My second book review!
For the regular readers it won’t be a surprise because it was on the bottom of the blogpost every time with the reading stats.
Here it is:
I will split this book review up in two posts.
Get ready for part 1 of 2.
First off all I just want to start off by saying. Damn! This guy can talk and talk and talk. For Europeans this is a typical American book. What I mean by that for the American audience:
He could have written this book in 50 pages but he just keeps repeating the same stuff over and over again and made it 254 pages (without the addendum and stuff). So it’s not really on an academic level 😉
But hey it’s not necessarily a bad thing. He keeps repeating and repeating so that you don’t have to repeat it yourself and I do know every step by heart now. And this book is for everyone so even your 5 year old child can read this except maybe for the really financial stuff.
I might sound a little condescending but that’s not the message I want to convey. This is really valuable information and I do recommend you read this book.
Last book review I did the process by chapter but this time I’ll do it baby step by baby step. That’s what Dave calls each step in the Total Money Makeover process.
I also watched some of Dave’s youtube videos because I wanted more! He’s really energetic and reminds me a lot of Steve Balmer. The dancing ex-ceo of Microsoft.
So mister Ramsey has a whole system in place to get you out of debt and into financial peace (as he calls it).
He himself has gone broke twice in the past and he was sick and tired of getting sick and tired so he decided to outrun debt forever.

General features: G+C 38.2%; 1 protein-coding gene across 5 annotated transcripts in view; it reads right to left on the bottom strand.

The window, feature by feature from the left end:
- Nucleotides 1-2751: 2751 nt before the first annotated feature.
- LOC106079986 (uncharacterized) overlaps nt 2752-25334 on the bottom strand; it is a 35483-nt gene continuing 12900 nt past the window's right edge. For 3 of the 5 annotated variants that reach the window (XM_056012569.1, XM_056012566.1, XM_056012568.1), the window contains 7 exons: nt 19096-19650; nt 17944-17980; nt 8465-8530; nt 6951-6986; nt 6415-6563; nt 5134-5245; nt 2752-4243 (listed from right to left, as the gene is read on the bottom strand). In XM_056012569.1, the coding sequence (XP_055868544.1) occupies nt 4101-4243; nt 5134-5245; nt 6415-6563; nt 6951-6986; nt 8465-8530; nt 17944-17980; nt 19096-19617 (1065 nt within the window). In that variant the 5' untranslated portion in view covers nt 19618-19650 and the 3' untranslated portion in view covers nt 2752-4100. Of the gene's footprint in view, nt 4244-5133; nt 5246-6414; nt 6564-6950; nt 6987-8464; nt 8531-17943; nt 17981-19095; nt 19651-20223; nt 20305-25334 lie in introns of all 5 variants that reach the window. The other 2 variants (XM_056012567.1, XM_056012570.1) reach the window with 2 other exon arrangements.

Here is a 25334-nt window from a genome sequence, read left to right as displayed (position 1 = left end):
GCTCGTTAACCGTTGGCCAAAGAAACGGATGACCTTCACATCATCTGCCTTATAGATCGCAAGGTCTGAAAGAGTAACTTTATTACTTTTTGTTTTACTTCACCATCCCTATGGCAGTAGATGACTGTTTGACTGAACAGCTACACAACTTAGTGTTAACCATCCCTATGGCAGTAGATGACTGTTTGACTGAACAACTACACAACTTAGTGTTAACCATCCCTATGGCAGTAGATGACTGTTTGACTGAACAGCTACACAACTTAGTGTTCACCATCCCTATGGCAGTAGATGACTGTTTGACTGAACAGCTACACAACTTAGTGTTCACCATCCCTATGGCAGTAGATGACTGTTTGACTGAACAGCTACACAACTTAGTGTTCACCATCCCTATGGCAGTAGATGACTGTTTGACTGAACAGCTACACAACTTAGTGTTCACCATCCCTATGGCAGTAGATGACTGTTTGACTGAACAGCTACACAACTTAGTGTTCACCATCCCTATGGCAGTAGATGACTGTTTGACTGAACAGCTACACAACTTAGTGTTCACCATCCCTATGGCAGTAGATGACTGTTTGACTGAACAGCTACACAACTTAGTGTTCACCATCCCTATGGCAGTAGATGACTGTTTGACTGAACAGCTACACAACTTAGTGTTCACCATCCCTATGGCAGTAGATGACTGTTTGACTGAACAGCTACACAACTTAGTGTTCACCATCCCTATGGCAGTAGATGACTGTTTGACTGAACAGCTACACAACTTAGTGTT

The metaphor he uses is:
You have to be a gazelle! Debt is the leopard. You have to RUUUUUUUN! And make sure you get away.
This is what he calls: “Gazelle intensity”.
Baby step prerequisites
‘You will have to be current with all your creditors.’
Make sure are current on your all the payments you have monthly. Things like rent or mortgage, health insurance, phone, car, credit card, Netflix, Spotify, whatever. Those should be paid before getting started with baby step 1!
One of the other important things is that you are not allowed to borrow money any more!
Dave says this a lot: “Give every dollar a name.”
What he means by that is that every dollar, or euro in my case, has been designated to a specific task. You will decide before you get money from your paycheck or invoice what each dollar will cover.
I am behind on quite a few things at the moment so this is where I start.
Baby step 1
‘Save $1,000 Cash as a Starter Emergency Fund’
When everything is up to par it’s time to establish an emergency fund.
I like the order Dave’s suggesting. He also explains why this is step 1.
When he started teaching this system this wasn’t the first step and he noticed that people would start paying off debt immediately but when they had an unexpected expense like a car breaking down, washing machine stops working or anything else. They would borrow money to get this fixed and they would be demotivated and quit the system.
Because this fallback mechanism is in place this will make sure you can take a few hits instead of getting KO-ed by the first hit.
Whenever you have saved $ 1.000 you can move on to baby step 2. Whenever an emergency arises and you have to use part of your emergency fund you have to go back to baby step one and fill it up to $ 1.000 again.